Antimicrobial Resistance Timeline

Antimicrobial resistance timelineIf we continue our misuse of antibiotics we are entering a post-antibiotic era. Things as common as a strep throat or as simple as a scraped knee may become life threatening.

There is a worldwide crisis in antibiotics caused by the swift adaptation capabilities among certain microbes. Microbes involved in common infections can acquire resistance and become the cause of untreatable diseases. Every antibiotic that has and will be developed is in danger of becoming useless. In this alarming graph the discovery of and consequent development of antibiotic resistance is illustrated in this Antimicrobial Resistance Timeline.

(click on the Antimicrobial Resistance Timeline on the right for a lager view)

Antimicrobials are compounds or substances used as drugs to kill or slow down the growth of microbes. Over the years there have been multiple mechanisms discovered that where suitable to be uses as an antibiotic; little effect on eukaryotic cells (this includes human cells) and devastation effect on the infecting pathogen.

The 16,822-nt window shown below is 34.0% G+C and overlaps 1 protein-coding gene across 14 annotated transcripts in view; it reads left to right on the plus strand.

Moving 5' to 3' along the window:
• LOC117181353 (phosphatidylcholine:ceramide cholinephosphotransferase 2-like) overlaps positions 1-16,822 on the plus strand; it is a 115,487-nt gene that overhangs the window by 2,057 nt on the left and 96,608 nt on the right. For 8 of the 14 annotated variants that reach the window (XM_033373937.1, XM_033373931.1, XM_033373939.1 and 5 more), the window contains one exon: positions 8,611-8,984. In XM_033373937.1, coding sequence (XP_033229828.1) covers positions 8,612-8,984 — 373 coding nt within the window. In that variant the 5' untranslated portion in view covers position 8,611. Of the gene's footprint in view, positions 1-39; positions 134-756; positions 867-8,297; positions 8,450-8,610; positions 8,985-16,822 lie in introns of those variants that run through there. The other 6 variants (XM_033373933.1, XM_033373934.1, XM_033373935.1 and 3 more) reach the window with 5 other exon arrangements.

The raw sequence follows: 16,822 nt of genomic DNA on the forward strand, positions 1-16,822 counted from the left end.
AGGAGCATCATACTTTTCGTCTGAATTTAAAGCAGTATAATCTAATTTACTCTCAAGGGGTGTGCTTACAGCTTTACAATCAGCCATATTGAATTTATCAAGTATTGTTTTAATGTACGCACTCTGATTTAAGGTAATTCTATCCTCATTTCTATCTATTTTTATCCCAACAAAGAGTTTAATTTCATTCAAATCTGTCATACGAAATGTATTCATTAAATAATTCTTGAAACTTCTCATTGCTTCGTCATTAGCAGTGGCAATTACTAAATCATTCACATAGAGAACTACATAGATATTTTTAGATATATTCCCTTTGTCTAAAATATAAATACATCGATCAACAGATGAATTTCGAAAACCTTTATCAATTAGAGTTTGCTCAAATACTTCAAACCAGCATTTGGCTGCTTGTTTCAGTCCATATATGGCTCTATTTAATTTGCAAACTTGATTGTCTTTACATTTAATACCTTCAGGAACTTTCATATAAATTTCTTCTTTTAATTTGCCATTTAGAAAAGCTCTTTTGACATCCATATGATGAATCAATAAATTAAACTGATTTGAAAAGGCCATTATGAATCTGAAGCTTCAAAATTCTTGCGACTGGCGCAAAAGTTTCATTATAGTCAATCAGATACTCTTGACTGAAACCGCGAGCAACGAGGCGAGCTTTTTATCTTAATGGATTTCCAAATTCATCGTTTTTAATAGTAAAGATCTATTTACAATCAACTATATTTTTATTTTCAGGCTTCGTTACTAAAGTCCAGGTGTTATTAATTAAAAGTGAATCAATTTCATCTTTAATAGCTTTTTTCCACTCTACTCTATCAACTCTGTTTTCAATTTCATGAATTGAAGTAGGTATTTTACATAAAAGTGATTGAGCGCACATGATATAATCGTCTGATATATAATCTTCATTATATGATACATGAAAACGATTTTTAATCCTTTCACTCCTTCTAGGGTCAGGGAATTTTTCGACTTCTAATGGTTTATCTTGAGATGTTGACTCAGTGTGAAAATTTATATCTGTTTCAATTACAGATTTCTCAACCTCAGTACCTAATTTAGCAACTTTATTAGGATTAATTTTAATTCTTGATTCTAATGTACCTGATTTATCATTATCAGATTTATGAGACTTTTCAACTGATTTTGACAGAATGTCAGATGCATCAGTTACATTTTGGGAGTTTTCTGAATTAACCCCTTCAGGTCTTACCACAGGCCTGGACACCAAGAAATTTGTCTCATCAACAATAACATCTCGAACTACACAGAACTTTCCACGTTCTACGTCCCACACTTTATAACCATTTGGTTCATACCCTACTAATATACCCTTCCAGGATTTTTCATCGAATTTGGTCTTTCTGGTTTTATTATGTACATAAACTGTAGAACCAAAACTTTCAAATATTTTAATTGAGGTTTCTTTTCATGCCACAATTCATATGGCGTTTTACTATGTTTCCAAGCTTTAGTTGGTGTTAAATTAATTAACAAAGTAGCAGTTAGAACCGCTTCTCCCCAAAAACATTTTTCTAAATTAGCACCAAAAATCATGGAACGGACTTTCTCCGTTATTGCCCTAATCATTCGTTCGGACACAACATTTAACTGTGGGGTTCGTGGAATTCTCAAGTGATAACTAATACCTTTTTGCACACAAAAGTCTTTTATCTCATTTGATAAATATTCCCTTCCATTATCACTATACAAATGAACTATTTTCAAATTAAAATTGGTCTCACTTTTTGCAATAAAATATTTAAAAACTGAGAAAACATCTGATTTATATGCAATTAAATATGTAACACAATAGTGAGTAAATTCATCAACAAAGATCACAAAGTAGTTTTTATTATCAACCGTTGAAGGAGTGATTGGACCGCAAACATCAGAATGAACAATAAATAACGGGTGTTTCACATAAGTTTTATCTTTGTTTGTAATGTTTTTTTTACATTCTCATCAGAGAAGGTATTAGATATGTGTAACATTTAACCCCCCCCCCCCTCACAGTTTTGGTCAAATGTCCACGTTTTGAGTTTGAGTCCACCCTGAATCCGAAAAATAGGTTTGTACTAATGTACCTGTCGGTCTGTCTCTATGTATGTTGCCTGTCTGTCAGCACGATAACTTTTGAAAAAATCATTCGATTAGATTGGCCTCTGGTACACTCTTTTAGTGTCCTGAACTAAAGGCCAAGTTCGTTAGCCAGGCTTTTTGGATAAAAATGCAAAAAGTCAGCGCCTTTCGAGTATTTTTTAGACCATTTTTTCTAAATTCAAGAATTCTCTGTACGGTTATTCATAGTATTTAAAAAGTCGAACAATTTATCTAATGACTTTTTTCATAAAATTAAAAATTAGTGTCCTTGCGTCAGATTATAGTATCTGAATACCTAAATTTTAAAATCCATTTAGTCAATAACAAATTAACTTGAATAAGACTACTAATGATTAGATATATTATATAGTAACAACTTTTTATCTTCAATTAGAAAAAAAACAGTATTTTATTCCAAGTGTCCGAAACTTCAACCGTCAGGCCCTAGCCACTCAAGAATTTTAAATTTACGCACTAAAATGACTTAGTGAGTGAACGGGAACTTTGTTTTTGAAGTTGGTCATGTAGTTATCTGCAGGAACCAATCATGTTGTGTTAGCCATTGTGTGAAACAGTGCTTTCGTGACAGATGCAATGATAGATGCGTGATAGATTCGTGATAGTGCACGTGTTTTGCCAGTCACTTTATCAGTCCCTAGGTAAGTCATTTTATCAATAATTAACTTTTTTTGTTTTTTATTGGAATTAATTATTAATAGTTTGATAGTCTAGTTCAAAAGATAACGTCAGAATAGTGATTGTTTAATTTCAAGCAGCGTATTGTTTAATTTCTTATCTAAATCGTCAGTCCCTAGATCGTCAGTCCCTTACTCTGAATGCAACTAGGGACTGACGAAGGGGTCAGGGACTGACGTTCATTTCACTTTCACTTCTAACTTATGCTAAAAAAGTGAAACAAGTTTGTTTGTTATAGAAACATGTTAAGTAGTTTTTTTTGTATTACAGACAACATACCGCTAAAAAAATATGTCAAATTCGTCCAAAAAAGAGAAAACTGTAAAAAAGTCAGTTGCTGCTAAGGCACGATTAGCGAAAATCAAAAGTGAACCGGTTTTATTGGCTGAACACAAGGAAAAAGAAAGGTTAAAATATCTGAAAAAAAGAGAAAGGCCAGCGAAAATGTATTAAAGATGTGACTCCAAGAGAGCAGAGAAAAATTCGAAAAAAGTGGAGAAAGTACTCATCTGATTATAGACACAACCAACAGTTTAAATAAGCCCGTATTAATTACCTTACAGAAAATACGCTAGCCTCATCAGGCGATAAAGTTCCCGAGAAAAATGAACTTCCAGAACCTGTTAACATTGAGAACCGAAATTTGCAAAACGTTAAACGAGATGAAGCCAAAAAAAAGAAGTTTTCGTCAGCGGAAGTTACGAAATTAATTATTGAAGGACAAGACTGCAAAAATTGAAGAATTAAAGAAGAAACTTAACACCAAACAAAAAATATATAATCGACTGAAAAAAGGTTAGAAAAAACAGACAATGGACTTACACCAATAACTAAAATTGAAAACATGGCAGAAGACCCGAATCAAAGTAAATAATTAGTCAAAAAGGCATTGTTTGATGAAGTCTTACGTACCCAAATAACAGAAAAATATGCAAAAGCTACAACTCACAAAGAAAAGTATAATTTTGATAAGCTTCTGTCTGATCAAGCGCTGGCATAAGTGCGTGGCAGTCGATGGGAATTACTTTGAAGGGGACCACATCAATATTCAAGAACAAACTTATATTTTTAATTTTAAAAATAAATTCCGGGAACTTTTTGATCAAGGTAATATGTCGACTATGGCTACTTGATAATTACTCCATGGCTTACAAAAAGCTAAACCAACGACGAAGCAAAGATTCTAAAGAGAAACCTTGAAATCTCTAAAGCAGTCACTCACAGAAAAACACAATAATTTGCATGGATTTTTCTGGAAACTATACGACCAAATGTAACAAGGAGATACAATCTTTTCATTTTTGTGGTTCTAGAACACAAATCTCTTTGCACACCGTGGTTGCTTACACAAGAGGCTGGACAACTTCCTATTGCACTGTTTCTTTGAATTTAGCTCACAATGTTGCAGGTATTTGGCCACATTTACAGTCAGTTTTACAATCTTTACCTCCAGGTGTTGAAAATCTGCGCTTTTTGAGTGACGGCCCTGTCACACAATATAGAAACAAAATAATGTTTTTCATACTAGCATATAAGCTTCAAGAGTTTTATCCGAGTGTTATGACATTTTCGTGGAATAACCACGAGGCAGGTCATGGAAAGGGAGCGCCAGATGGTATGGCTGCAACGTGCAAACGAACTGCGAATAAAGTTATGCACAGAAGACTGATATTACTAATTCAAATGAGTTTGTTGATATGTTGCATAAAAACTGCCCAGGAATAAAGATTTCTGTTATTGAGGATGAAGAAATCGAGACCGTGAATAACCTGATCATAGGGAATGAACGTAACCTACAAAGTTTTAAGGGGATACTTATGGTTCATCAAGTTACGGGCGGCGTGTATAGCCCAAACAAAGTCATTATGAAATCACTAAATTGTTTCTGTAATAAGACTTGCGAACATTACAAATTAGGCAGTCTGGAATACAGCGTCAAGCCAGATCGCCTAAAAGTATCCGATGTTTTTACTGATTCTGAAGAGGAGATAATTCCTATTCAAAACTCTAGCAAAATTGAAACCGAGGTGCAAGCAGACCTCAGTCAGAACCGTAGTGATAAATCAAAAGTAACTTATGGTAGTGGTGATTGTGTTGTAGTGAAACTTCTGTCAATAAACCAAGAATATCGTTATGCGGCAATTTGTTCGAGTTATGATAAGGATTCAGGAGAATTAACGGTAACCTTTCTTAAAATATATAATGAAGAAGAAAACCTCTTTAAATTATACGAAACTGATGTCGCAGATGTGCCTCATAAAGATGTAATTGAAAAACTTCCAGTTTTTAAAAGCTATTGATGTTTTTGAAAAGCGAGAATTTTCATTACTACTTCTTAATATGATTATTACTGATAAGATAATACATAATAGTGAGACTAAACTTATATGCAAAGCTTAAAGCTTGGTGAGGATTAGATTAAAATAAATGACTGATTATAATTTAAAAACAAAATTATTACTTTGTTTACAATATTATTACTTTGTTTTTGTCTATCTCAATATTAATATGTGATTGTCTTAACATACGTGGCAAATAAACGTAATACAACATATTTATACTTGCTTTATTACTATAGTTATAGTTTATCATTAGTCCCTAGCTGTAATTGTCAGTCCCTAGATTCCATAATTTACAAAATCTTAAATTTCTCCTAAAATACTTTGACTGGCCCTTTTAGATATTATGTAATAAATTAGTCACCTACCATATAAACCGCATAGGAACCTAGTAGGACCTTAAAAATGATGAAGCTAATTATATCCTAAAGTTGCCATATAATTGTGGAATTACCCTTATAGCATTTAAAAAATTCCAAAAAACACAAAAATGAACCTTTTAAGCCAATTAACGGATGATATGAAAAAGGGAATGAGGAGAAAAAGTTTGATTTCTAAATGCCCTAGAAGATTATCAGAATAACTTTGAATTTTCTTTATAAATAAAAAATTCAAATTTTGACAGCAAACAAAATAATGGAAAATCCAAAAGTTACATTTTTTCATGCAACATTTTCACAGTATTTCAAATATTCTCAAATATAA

• Inhibition of cell wall synthesis
  • Blocking DNA/RNA expression
  • Stopping the folic acid synthesis
  • Inhibiting the protein synthesis
  • And more.

Bacteria in turn developed mechanisms to cope, survive and even thrive in the presence of these drugs by for example: 

  • Producing specific enzymes that destroy the antibiotic substance
  • Modifying the efflux pump forcing the antimicrobial substance out of the bacterial cell
  • Modifying the configuration of target site so that antibiotics cannot bind to it
  • Production of alternative target (enzyme) to bind the antibiotics (block the antibiotic compounds binding site, inhibiting it to bind to the pathogen itself)
  • And more.

In the past seventy years, antibiotics have been vital in humans quest against infectious diseases. Antimicrobial therapy is by far the number one cause for the dramatic rise of average lifespan within the twentieth century. The first discovery of antibiotic properties of compound was by Alexander Flemming in 1928. His penicillin inhibits inhibit the formation of peptidoglycan cross-links in the bacterial cell wall, this destroys the cell wall when the bacteria tries to replicate in the presence of Penicillin. Already in 1943-1944 the first resistance to Penicillin was seen. This is extremely fast considering that the mass production of this drug only started in 1943. It should have been a direct wake up call.

Instead the focus was not on proper antibiotic use but on the discovery of new antibiotics. Bacteria adopted again and again. But the discovery of new antibiotics is slowing down while bacteria continue to thrive as they always have and always will.

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Interesting links: